BSAs Follow SAM! Campaign
by: Jerry Liao
Remember the 2001 Sean Penn movie “I am SAM” where he played a mentally retarded man who fought for the custody of his 7-year-old daughter (Dakota Fanning), and in the process teaches his lawyer (Michelle Pfeiffer) the value of love and family. My article has nothing to do with being retarted, but more about the fact that SAM cannot care for her daughter because of his condition but he actually can. My story is the opposite – an organization pretending to care but it has another agenda under its sleeves.
A couple of weeks back, I attended a Business Software Alliance (BSA) conference. BSA is a trade group representing a number of the world’s largest software makers with a task to stop copyright infringement of software produced by its members, among others. Simply put, if you or your company are using illegal software of its members, then BSA can come after you.
The BSA event was about their Follow SAM! campaign, an educational campaign which aims to encourage the adoption of proper Software Asset Management (SAM) among companies. The Follow SAM! campaign is a call for companies to adopt a model software asset management practice in their organization in order to fully maximize their IT resources and avoid the use of unlicensed software. Companies who wants to join the campaign should first submit a software audit report and declaration letter on SAM adoption. The reports and declaration letters will then be evaluated and verified by BSA members, consisting of the world’s leading software manufacturers.
Software asset management or sometimes called Software Distribution Management is the practice of integrating people, processes and technology to allow software licenses and usage to be systematically tracked, evaluated and managed. The goal of SAM is to reduce IT expenditures, human resource overhead and risks inherent in owning and managing software assets. SAM includes maintaining software license compliance; tracking the inventory and usage of software assets; and maintaining standard policies and procedures surrounding the installation, deployment, configuration, and use of software assets. SAM represents the software component of IT asset management, which also includes hardware asset management.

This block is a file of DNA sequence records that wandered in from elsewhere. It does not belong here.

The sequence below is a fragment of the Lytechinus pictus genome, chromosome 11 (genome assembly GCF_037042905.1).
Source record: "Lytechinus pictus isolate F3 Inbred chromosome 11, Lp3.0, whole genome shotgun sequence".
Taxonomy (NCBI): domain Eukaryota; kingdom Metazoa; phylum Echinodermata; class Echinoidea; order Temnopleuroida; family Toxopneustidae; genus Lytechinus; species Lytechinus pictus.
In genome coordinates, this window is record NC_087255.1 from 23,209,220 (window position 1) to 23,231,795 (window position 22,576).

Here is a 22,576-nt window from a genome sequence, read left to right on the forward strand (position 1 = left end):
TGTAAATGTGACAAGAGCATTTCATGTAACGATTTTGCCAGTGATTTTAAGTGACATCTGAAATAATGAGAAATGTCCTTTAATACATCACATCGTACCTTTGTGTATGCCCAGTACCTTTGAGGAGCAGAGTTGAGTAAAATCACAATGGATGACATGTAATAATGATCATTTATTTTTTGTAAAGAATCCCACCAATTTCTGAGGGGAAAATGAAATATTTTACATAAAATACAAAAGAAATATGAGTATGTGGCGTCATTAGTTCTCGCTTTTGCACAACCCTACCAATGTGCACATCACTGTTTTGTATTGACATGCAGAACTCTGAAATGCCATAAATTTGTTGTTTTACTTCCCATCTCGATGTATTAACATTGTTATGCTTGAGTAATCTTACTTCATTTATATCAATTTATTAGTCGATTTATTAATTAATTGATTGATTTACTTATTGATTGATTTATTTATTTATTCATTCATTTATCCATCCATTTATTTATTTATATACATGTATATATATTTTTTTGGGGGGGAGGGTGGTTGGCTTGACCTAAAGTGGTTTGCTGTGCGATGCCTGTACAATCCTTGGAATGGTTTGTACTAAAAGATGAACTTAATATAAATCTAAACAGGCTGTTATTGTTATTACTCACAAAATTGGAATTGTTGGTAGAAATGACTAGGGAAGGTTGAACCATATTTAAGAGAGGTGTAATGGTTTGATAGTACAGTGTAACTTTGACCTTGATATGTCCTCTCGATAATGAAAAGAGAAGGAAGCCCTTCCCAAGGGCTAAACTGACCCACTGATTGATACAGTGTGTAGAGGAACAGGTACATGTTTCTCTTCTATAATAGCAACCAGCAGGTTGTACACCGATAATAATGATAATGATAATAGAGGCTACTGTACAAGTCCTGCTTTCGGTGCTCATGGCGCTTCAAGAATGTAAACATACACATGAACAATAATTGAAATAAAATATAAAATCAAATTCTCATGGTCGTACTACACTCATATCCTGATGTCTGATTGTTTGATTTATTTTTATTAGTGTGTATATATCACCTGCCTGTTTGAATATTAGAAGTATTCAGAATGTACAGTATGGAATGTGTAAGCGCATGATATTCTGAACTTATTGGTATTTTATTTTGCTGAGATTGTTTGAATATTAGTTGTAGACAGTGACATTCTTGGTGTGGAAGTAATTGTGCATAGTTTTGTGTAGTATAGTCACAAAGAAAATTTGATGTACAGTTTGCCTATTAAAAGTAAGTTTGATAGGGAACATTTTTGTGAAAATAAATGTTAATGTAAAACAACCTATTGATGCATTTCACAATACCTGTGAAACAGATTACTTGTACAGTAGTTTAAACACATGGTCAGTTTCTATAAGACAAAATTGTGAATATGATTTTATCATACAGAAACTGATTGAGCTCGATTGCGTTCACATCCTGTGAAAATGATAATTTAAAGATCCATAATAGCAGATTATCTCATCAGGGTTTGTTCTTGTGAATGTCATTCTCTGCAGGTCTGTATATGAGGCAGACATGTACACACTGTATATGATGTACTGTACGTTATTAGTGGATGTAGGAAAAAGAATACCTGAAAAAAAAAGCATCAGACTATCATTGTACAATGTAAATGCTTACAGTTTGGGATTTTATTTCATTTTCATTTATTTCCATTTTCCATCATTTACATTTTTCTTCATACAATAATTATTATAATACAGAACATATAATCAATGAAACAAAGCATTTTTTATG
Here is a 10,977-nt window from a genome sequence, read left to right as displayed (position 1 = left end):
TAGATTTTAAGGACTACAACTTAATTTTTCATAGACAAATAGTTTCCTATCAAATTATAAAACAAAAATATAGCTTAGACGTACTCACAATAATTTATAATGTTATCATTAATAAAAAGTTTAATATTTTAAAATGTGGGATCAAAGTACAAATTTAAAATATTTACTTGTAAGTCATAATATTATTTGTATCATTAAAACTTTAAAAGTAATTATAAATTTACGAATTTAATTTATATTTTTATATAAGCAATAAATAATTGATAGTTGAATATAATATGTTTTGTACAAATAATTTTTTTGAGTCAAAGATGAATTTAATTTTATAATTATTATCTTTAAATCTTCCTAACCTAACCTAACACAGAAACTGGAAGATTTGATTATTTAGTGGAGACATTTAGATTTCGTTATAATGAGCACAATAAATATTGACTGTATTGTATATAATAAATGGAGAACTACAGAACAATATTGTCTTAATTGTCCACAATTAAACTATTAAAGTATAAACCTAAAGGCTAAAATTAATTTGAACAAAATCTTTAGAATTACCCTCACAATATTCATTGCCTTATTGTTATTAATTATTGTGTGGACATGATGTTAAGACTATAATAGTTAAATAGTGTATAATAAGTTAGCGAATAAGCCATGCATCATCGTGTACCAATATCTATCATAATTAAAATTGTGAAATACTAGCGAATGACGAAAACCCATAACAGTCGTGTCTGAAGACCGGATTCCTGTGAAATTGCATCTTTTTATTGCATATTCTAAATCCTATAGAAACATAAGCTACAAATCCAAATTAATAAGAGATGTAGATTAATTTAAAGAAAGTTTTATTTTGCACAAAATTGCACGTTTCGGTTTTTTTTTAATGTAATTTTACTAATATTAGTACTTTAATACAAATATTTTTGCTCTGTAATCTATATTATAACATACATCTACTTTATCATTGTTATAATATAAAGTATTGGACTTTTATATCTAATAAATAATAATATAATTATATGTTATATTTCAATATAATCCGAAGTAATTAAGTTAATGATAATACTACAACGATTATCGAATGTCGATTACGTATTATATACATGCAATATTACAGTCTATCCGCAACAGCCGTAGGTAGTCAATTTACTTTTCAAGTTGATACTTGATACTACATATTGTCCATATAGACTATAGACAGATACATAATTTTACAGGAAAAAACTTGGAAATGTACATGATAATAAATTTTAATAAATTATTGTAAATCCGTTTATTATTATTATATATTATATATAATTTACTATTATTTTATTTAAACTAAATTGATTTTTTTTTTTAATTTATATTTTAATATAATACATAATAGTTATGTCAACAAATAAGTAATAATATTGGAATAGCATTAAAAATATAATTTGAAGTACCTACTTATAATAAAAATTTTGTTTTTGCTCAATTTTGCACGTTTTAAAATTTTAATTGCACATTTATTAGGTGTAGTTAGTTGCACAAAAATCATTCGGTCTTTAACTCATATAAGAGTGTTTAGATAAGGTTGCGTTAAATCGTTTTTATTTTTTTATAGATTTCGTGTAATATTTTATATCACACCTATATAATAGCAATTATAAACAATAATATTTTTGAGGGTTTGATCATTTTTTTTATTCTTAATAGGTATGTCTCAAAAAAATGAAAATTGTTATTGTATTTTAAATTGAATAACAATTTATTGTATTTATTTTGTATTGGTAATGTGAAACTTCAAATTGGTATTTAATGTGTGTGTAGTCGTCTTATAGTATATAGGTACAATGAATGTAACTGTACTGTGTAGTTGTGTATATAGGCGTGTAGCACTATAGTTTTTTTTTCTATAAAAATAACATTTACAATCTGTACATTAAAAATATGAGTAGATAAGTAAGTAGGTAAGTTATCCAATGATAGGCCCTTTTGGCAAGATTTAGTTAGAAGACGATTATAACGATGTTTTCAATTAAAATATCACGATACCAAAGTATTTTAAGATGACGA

During the said event, BSA official were at hand to answer questions and my question was: “Is this BSAs effort to determine who among the local companies are using licenced or unlicensed software?”, of course the answer is a NO. BSA official were quick to say that the FOllow SAM! campaign involves a lot of objectives and encouraging companies to use license software is one, but is not the main purpose.
I asked again if the Follow SAM! campaign can be applied to companies who are using open source applications, BSA officials said YES. I also asked if Follow SAM can be applied to companies who are using unlicensed softwares, BSA officals said NO, they said what is their to manage if there was no software investment made on the first place. True. But at the same time, I thought using licensed software is just part and parcel of the entire Follow SAM! campaign. And the first requirement wherein companies should submit a software audit report automatically eliminates unlicensed software users.
Philippine Software Industry Association (PSIA) president Fermin “Tarcs” Taruc was also at the event and I suggested to him that perhaps Follow SAM! should be spearheaded by his group rather than by BSA. Why? Because companies will have doubts about the sincerity of BSA in helping them implement SAM. First and foremost, the goal of BSA is to ask or even force companies to use licensed software and that cannot be changed – whether you do it via education campaign or whatever, at the end of the day, companies should use licensed software. And because of this, companies might even be scared to work with BSA and throw away the Follow SAM! campaign altogether.
To prove my point, I visited the BSA website and part of the benefits a company will get from joining the Follow SAM! campaign is companies with verified software audits will receive a program certificate from BSA, and will be awarded one-year immunity from BSA-initiated enforcement actions.. Another benefit is companies will be given 14 days to rectify licensing discrepancies, while non-certified companies face the risk of action without warning at any time. Benefits that concerns licensing.
I am all for software asset management, because I know how important software is to every business, and managing it and treating it as a company asset is as important as treating other company resources. Poor software management can cost a company, in terms of efficiency, productivity as well as financially. But SAM should not be about enforcement, it should be about education and realization about its importance. Companies should be told the advantages of having licensed software rather than forcing them to use one because it is the law.
Let me just say that with all due respect, I don’t think BSA is the right agency to implement this. It may have been successfully implemented in other countries, but I doubt if it can be duplicated here in the Philippines. I hope I am wrong.
By the way, the campaign is being endorsed by the Department of Trade and Industry (DTI), the Commission on Information and Communications Technology (CICT), the Bureau of Internal Revenue (BIR) and the Intellectual Property Office of the Philippines (IP Philippines).